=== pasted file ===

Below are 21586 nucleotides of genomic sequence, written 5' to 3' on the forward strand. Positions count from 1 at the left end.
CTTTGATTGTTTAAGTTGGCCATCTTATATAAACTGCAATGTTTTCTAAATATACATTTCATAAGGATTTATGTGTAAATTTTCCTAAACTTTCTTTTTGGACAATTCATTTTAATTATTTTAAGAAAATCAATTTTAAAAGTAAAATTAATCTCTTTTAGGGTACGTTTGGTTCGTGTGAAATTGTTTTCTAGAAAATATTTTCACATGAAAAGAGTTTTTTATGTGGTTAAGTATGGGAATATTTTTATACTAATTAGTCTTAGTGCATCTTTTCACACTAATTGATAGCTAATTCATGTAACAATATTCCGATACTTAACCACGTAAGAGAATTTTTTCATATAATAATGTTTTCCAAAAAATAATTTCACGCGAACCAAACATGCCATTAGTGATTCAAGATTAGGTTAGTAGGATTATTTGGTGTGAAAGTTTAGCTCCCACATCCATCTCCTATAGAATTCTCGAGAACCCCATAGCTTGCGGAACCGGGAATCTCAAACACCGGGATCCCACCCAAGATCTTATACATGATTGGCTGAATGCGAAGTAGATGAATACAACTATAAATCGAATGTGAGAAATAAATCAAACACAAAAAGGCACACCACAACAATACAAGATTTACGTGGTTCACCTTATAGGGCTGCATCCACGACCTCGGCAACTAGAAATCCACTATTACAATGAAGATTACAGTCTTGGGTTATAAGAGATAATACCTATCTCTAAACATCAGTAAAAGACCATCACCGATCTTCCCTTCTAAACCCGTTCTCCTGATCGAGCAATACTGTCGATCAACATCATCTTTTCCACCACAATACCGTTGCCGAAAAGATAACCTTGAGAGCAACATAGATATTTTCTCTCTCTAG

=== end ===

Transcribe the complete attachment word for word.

Below are 21586 nucleotides of genomic sequence, written 5' to 3' on the forward strand. Positions count from 1 at the left end.
CTTTGATTGTTTAAGTTGGCCATCTTATATAAACTGCAATGTTTTCTAAATATACATTTCATAAGGATTTATGTGTAAATTTTCCTAAACTTTCTTTTTGGACAATTCATTTTAATTATTTTAAGAAAATCAATTTTAAAAGTAAAATTAATCTCTTTTAGGGTACGTTTGGTTCGTGTGAAATTGTTTTCTAGAAAATATTTTCACATGAAAAGAGTTTTTTATGTGGTTAAGTATGGGAATATTTTTATACTAATTAGTCTTAGTGCATCTTTTCACACTAATTGATAGCTAATTCATGTAACAATATTCCGATACTTAACCACGTAAGAGAATTTTTTCATATAATAATGTTTTCCAAAAAATAATTTCACGCGAACCAAACATGCCATTAGTGATTCAAGATTAGGTTAGTAGGATTATTTGGTGTGAAAGTTTAGCTCCCACATCCATCTCCTATAGAATTCTCGAGAACCCCATAGCTTGCGGAACCGGGAATCTCAAACACCGGGATCCCACCCAAGATCTTATACATGATTGGCTGAATGCGAAGTAGATGAATACAACTATAAATCGAATGTGAGAAATAAATCAAACACAAAAAGGCACACCACAACAATACAAGATTTACGTGGTTCACCTTATAGGGCTGCATCCACGACCTCGGCAACTAGAAATCCACTATTACAATGAAGATTACAGTCTTGGGTTATAAGAGATAATACCTATCTCTAAACATCAGTAAAAGACCATCACCGATCTTCCCTTCTAAACCCGTTCTCCTGATCGAGCAATACTGTCGATCAACATCATCTTTTCCACCACAATACCGTTGCCGAAAAGATAACCTTGAGAGCAACATAGATATTTTCTCTCTCTAG